The Galapagos tortoise, Geochelone spp., an endemic species of the Galapagos islands, is thought to have arrived in the Galapagos archipelago on rafts of debris. As it became distributed throughout the islands, it evolved into 14 distinct species of which 11 are still in existence and are endangered. In some species of Galapagos tortoise the shell is distinctly shaped (e.g., saddle-backed, domed) depending on whether the food sources require a head-raised or head-lowered posture during feeding. Galapagos tortoises can weigh up to 600 lbs with a shell five feet across, and live up to 150 years. For many years, sailors visiting the Galapagos islands would collect Galapagos tortoises and store them aboard ship, since the tortoises could live for months without food or water and would constitute a good source of meat for long voyages. It is thought that perhaps 200,000 tortoises perished this way.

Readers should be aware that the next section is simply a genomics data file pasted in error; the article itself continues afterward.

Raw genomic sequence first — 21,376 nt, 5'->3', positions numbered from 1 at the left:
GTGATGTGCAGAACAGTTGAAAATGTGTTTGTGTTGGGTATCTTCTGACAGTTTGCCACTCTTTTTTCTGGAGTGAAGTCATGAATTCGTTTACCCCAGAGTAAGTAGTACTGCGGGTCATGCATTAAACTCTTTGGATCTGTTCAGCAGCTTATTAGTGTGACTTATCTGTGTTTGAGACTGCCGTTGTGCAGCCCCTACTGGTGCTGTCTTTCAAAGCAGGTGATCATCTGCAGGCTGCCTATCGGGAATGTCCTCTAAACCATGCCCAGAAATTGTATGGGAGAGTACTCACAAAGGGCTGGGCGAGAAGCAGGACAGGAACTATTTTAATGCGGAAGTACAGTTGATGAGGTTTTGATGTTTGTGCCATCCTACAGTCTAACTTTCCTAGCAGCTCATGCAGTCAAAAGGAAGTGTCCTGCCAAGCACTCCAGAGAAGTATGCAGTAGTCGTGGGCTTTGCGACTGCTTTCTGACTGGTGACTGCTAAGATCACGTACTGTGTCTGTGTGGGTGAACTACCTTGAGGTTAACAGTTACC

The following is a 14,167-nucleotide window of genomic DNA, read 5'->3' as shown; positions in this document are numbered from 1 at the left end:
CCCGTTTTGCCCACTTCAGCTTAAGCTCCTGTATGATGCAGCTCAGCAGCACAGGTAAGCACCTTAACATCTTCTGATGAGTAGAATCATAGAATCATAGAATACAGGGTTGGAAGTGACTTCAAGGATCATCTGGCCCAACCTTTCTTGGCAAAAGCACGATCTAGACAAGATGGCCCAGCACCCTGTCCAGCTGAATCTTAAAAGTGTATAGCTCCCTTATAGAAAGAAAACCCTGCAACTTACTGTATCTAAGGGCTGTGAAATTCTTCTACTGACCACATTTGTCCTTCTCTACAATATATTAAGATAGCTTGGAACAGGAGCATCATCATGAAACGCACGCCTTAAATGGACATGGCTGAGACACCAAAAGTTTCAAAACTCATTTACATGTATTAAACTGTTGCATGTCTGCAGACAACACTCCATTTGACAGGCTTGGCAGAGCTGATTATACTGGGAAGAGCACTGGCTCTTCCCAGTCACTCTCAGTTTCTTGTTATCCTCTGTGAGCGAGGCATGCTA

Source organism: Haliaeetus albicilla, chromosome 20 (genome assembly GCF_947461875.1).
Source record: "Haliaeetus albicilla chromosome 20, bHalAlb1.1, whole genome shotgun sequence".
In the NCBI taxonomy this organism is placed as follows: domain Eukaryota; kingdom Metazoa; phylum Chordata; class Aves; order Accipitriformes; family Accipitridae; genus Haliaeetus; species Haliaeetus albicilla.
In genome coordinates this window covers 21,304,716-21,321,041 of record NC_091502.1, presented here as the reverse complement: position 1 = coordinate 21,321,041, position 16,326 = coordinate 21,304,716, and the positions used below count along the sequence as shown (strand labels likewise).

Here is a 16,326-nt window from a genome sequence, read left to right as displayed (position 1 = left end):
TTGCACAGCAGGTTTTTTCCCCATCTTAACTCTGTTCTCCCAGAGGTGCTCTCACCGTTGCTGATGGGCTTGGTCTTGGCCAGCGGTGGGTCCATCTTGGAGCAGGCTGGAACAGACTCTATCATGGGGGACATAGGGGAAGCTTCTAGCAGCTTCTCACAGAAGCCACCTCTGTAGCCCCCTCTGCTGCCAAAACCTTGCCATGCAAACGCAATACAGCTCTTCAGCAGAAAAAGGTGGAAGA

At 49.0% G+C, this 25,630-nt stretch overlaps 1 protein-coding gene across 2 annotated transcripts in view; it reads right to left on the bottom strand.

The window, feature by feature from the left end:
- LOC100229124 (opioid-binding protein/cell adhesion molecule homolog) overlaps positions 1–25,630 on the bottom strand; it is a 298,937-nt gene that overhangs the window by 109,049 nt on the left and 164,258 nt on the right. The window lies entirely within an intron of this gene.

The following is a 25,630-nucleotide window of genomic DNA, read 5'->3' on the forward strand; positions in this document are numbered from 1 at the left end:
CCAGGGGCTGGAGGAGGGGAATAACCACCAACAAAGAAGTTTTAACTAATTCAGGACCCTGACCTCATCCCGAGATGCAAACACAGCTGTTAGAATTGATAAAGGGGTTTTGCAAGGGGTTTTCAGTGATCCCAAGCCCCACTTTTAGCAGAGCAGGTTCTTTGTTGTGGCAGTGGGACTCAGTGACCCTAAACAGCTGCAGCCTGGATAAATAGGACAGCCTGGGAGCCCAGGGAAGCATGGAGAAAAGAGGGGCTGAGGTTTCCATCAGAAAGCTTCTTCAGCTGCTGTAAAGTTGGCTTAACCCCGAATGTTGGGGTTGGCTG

These free-ranging, wild Galapagos tortoises were photographed in the highlands of Santa Cruz Island (Indefatigable).